With the arrival of 5G, competition has resumed even more vigorously between the world’s top three telecom equipment. At present, the Chinese giant Huawei is leading the dance, controlling nearly 30% of the global telecommunications infrastructure market, ahead of the Nordic companies Ericsson and Nokia, which each hold 15% of the market, according to the Dell’Oro Group research firm.
Among these players, the Swedish group Ericsson has strong ambitions in 5G to reduce the gap with Huawei. “5G is the fastest-deploying communication technology since the birth of humankind”, notes Franck Bouétard, CEO of Ericsson France. According to the latest crooks of the Stockholm-based company, 5G should pass the milestone of one billion subscribers in 2022, three-quarters of them in Asia-Pacific.
Geopolitics of telecoms redrawn by the banishment of Huawei
In this region, several countries have been pioneers in the deployment of 5G, such as South Korea and China, where 60% of the population is covered. But the Chinese market has become more difficult to access for foreign equipment, since Huawei was banned from the United States and heavily restricted in Europe.
Consequently, the Chinese giant as well as ZTE, another local champion, benefits from a national preference to develop in their domestic market. A situation that Franck Bouétard regrets: “We are in the process of crystallizing and separating the world on a technological basis. Competition is one thing, it is through competition that we are forced to create innovation, to reduce our costs… Without competition, you cannot ‘innovate more.’
Europe a huge delay.
Failing to be able to compete on equal terms with Huawei in China, it is in the United States and in Europe, where Nokia is the main rival, that the Swedish intends to do well. But on the Old Continent as in France , barely 10% of the population is covered by 5G. A year after its launch in France, 5G had nearly 3 million users at the end of 2021, when 4G had 66.1 million users in the fourth quarter of 2021, according to figures published by the telecoms regulator in early April.
“Europe has a huge delay. As for France, we are among the first in Europe, but we are the first in the caboose. In France, the situation is not good, we have to speed up. Operators are moving forward but must combine investment in fiber and investment in 5G, at a time when prices are very low”, explains Franck Bouétard. And to add on a more optimistic note: “France is less behind on industrial 5G than it is on the global deployment of 5G at the consumer level.”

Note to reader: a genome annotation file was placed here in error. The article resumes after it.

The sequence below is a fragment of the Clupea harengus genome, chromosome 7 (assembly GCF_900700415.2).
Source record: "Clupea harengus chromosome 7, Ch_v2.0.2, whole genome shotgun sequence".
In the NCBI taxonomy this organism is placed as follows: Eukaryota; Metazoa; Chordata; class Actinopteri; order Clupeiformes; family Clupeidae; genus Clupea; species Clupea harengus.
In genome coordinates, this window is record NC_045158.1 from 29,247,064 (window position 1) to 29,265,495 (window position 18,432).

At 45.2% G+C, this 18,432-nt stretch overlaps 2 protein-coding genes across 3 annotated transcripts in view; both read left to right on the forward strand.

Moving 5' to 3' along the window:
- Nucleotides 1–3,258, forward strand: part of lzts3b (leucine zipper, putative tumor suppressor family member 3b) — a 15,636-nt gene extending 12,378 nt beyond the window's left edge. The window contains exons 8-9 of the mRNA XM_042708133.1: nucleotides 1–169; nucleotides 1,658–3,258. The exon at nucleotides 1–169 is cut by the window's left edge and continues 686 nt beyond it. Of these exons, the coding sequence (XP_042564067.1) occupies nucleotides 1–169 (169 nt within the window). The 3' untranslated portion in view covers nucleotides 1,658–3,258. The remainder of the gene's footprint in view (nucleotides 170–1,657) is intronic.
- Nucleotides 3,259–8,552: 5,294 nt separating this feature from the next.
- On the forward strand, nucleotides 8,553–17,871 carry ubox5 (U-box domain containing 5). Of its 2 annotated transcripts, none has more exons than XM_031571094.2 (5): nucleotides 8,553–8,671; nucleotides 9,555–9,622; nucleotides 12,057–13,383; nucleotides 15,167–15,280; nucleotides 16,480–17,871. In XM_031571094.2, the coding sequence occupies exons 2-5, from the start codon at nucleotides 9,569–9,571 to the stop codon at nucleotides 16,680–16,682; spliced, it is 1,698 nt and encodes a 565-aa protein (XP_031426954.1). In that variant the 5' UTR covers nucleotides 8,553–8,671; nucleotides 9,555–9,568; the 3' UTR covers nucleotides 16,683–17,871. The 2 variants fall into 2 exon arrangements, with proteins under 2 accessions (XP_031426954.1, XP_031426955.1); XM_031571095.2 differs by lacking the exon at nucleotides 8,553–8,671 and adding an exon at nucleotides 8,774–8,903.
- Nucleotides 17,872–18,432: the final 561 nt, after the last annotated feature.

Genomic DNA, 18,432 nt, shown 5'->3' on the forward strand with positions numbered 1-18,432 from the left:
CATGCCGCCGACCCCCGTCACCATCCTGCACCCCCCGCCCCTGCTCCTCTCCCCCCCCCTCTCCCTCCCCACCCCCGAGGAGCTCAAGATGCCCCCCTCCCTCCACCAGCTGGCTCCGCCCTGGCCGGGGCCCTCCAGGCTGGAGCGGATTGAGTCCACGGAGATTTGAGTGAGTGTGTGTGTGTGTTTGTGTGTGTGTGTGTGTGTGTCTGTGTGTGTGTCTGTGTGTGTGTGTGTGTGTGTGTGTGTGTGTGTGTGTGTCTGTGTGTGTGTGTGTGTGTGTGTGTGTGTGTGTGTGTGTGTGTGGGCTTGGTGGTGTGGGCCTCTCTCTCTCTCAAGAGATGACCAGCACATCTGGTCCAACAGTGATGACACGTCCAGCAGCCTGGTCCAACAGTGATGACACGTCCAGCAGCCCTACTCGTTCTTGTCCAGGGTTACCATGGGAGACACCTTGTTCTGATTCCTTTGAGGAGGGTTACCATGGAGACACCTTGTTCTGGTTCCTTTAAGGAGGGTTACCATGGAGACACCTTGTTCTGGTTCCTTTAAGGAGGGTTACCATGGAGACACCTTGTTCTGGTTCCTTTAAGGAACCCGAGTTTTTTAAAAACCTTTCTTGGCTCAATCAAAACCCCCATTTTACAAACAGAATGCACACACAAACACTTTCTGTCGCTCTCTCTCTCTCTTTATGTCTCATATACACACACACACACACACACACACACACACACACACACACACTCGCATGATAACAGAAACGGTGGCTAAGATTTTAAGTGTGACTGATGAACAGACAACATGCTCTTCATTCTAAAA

On industrial 5G precisely, a report was submitted to the government at the start of the year to identify the obstacles to its development and make recommendations to redress the situation. And if experiments are to be welcomed, the work to be carried out remains substantial. However, the situation is far from catastrophic in the eyes of the CEO of Ericsson France. “We must not crystallize on the implementation of 5G in industrial areas, we must crystallize on the implementation of mobile networks, starting with 4G to change models, and with a gradual evolution towards the 5G. We can see that it’s starting to take”, he explains. The issue is crucial for French manufacturers since it is a question of switching to industry 4.0, and therefore to connected factories.
Two major acquisitions to conquer businesses
For companies, it is the deployment of 5G private networks autonomous which will change the game. These 5G networks autonomous are totally independent of 4G, hence their name (the English term “autonomous” means “autonomous”). They will be installed directly within the premises of the players concerned, above all ports and industrial zones. In France, Orange has also selected Ericsson and Nokia for this “real” 5G.
To capitalize on this business clientele, the Swede, who is facing the backlash of the “Ericsson List” investigation, which suspects the group of being at the heart of a corruption scandal, notably signed the largest acquisition of its history in 2021, with the acquisition of Vonage, an American company specializing in cloud communications, for more than 6 billion dollars. A year earlier, Ericsson had also acquired Cradlepoint, another American company specializing this time in wireless networks for businesses, for 1.1 billion dollars.
If these acquisitions should allow the Swedish group to develop its service offer in 5G, the latter is already preparing for the future. In this sense, Ericsson relies in France on a research and development (R&D) center, opened in 2020 in Massy, in the Paris region, which is already working on 6G, in addition to 5G, security, artificial intelligence and private networks. To date, this center should reach 300 employees by the end of 2023, compared to 140 at present. Because if 5G is taking center stage at the moment, we must already prepare for the next battle with 6G. And to win it, we will have to continue to innovate.